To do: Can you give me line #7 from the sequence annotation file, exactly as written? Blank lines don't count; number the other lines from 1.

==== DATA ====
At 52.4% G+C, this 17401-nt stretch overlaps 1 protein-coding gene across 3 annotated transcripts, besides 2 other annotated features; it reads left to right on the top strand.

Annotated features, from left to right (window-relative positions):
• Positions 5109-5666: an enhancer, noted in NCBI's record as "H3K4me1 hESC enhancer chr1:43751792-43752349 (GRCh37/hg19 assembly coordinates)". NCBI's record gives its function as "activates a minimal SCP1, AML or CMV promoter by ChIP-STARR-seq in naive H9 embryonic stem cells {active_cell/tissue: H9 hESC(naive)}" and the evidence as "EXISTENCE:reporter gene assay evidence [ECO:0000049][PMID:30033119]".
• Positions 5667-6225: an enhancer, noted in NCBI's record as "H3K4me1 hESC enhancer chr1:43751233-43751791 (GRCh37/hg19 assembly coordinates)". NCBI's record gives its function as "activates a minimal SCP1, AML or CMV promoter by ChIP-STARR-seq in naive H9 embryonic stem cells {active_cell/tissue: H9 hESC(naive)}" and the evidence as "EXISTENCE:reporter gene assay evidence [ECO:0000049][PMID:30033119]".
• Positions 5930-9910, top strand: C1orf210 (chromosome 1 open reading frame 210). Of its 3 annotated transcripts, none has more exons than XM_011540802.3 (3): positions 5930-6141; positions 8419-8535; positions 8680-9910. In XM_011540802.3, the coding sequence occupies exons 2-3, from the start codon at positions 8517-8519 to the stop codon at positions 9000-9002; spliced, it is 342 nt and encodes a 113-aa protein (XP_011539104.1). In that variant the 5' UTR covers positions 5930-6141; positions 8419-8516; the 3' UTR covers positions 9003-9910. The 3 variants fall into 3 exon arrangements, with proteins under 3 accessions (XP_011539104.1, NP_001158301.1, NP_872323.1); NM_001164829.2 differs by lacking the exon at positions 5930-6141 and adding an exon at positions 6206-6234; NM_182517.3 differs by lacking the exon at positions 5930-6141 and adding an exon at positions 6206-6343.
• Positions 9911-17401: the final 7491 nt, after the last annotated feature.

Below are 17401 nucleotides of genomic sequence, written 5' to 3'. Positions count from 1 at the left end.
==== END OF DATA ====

Below are 17401 nucleotides of genomic sequence, written 5' to 3'. Positions count from 1 at the left end.